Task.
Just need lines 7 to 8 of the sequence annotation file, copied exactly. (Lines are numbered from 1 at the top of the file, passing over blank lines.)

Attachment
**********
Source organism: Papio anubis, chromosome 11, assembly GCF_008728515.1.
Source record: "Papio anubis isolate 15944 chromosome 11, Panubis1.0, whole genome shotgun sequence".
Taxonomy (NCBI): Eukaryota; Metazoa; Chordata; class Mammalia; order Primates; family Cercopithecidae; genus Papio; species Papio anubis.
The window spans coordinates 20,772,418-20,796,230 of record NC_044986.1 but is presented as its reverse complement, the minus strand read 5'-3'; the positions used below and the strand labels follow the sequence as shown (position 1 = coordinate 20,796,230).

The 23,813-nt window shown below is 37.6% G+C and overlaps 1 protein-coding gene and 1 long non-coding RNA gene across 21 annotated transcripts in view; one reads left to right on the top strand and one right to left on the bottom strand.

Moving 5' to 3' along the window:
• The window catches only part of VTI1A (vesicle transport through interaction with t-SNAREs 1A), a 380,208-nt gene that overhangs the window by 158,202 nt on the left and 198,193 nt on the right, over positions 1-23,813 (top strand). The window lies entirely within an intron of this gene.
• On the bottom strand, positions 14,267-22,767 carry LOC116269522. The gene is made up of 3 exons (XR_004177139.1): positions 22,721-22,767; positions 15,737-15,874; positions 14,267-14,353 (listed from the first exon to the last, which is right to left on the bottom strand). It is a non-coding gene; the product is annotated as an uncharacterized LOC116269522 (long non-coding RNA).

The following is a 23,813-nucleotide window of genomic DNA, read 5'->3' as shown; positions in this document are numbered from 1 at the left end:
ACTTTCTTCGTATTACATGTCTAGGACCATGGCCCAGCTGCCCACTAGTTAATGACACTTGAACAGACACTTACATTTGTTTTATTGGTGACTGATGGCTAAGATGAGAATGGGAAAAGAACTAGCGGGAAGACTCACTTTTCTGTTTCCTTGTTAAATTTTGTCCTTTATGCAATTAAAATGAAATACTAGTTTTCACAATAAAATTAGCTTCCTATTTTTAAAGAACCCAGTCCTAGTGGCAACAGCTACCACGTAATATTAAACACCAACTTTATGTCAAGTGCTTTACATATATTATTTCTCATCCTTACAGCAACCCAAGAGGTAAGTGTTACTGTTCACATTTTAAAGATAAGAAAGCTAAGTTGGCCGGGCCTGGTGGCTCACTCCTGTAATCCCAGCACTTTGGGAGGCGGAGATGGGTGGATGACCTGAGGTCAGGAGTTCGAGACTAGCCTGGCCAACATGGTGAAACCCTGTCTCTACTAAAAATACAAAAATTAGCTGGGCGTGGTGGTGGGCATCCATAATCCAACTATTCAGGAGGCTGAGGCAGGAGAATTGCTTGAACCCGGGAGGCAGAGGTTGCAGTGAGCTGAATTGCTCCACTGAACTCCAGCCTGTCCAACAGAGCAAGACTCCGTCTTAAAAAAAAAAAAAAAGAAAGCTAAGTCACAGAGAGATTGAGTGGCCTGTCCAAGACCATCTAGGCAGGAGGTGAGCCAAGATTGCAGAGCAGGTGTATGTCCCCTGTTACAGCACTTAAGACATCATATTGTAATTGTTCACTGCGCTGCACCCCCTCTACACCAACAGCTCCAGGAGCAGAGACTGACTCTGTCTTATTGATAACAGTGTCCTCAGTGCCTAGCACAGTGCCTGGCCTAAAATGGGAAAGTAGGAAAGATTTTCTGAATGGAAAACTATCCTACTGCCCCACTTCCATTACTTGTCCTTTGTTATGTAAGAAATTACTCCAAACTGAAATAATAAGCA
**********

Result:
• The window catches only part of VTI1A (vesicle transport through interaction with t-SNAREs 1A), a 380,208-nt gene that overhangs the window by 158,202 nt on the left and 198,193 nt on the right, over positions 1-23,813 (top strand). The window lies entirely within an intron of this gene.
• On the bottom strand, positions 14,267-22,767 carry LOC116269522. The gene is made up of 3 exons (XR_004177139.1): positions 22,721-22,767; positions 15,737-15,874; positions 14,267-14,353 (listed from the first exon to the last, which is right to left on the bottom strand). It is a non-coding gene; the product is annotated as an uncharacterized LOC116269522 (long non-coding RNA).